Jesse needs the ADC in the PIC to convert the voltages into readable data for the
Raspberry Pi. As of now He is still having trouble with ADC conversation pro-
cesses. he’s gone over the data sheet several times and used previous labs but
something is still wrong with the processes. When he figures out the problem he
will be able to move on to the next step. He will then need to establish a Vref for
the MFC. He needs the Vref because the MFC only gives out small voltages and
will need a reference. He already created the Vref. All he need to do is add it into
the code. In the beginning, he was using a voltage divider to bring the 5V down
to 1.025V. After talking with Frank he advised me that it will not always be the
case. He now needs to get a voltage regulator to keep the reference voltage constant. He is looking at a few right now like the S-1172 Series and the PTH04000W
voltage regulator.

ADC picture

Website

Omar has created a LAMP server on the Raspberry Pi. It can only be accessed from the local network. It needs to be able to connect to the Internet and a buying server space from a domain website could work. There was supposed to be any easy way to allow the Raspberry Pi to host the website, but Omar was not able to get it to work on campus and at his home, most likely because of the firewalls from each network. He has been learning HTML, some CSS, and PHP to create the website. He has the website able to read in a text file and display the contents. The text is not yet formatted but it is being worked on.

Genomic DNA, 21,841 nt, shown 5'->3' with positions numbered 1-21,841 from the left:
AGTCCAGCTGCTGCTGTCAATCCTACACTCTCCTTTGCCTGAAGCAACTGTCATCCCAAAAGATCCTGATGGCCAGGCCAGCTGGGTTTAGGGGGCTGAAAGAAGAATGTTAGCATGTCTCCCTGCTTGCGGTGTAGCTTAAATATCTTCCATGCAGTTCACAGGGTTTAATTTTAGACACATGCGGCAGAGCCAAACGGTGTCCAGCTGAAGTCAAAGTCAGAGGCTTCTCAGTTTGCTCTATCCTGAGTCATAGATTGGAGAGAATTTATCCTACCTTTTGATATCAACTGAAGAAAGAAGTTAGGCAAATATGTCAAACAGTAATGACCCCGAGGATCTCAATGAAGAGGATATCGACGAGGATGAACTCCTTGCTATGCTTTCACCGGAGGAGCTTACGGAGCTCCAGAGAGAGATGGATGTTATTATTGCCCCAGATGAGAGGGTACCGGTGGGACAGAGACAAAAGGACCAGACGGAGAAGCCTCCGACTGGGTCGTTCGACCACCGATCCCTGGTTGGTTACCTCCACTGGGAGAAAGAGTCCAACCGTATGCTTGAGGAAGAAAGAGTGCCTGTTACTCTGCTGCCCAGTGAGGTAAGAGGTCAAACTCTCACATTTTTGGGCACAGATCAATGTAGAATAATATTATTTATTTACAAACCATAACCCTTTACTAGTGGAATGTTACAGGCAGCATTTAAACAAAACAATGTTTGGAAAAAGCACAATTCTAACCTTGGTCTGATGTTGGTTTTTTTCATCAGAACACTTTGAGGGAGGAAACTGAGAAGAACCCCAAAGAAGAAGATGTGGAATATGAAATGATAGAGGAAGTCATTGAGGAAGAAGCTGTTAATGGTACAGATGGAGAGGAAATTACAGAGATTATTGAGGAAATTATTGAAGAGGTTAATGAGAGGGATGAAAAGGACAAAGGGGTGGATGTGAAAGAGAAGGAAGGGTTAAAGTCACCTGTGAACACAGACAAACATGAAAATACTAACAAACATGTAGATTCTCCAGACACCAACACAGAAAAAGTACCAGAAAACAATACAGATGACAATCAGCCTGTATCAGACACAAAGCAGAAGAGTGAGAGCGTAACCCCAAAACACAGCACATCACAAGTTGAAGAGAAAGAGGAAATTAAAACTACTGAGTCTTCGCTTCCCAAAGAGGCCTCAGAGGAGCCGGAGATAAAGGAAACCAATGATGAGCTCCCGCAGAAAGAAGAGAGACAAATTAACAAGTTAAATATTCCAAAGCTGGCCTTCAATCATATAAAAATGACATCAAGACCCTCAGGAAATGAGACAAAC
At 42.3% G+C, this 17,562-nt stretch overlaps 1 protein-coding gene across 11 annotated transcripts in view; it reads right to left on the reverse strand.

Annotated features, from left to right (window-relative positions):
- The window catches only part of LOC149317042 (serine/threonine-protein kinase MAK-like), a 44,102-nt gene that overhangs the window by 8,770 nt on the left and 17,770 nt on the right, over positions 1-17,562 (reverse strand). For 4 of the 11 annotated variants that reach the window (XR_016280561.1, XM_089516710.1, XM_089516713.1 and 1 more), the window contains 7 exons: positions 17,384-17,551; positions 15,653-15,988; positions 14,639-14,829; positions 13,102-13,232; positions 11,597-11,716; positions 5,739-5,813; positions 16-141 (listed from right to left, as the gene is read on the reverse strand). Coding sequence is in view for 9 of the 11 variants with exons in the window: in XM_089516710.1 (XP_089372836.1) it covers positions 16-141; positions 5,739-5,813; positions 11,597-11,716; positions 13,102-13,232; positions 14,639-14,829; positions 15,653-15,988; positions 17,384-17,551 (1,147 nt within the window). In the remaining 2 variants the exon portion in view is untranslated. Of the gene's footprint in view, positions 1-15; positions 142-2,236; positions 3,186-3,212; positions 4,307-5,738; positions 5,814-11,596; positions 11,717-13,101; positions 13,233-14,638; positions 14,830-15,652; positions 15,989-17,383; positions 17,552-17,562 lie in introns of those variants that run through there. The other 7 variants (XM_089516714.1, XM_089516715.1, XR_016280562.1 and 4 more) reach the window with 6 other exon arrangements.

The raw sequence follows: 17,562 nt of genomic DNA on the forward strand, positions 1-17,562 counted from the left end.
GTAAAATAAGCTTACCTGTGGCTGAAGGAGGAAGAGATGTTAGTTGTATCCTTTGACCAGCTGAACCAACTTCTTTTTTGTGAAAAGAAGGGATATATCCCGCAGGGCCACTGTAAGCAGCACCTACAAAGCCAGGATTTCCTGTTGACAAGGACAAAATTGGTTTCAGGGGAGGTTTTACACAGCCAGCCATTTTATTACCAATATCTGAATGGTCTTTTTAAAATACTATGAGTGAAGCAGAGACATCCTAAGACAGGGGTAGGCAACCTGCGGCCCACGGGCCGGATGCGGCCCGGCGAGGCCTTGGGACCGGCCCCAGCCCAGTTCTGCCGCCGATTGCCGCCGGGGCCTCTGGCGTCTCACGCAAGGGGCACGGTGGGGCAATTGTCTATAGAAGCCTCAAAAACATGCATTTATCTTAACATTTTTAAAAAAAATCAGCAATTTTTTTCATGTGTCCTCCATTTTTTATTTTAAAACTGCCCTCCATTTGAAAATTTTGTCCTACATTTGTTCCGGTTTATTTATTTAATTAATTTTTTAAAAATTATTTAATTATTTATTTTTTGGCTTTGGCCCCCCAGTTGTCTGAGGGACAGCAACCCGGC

What’s Next

The next step is to connect the PIC to the RPi, the options available are USART, SPI, and I2C. Jesse is currently researching which option is best for us.

 

Welcome

In an ever changing world their is always a need for improvement. In the 21st
century, the need for technology has exponentially increased due to consumer
needs. The only thing that has stayed the same throughout history is the need
for fuel. A very interesting way that biologists and engineers have developed is the use of bacteria to generate energy. The process is  called Microbial Fuel Cells (MFC). MFC is the use of bacteria to convert organic waste material into electrical energy. As these MFCs system continues
to grow over the years, the need to monitor them will become a demand. With our project, wineries will be able to continuously monitor the MFC process and view the operation status. We will closely monitor voltages, status, and collaboration of the MFC. The Data will be stored locally then sent
to a web page to be displayed. Our project will be the size of an internet modem, and will operate on a external power supply. The system will operate with the MFC system that already exists and take in desired information from the MFC. The data will be stored in a SD card locally first. The data needs to be saved locally first to avoid data lost during the transmission to the server.​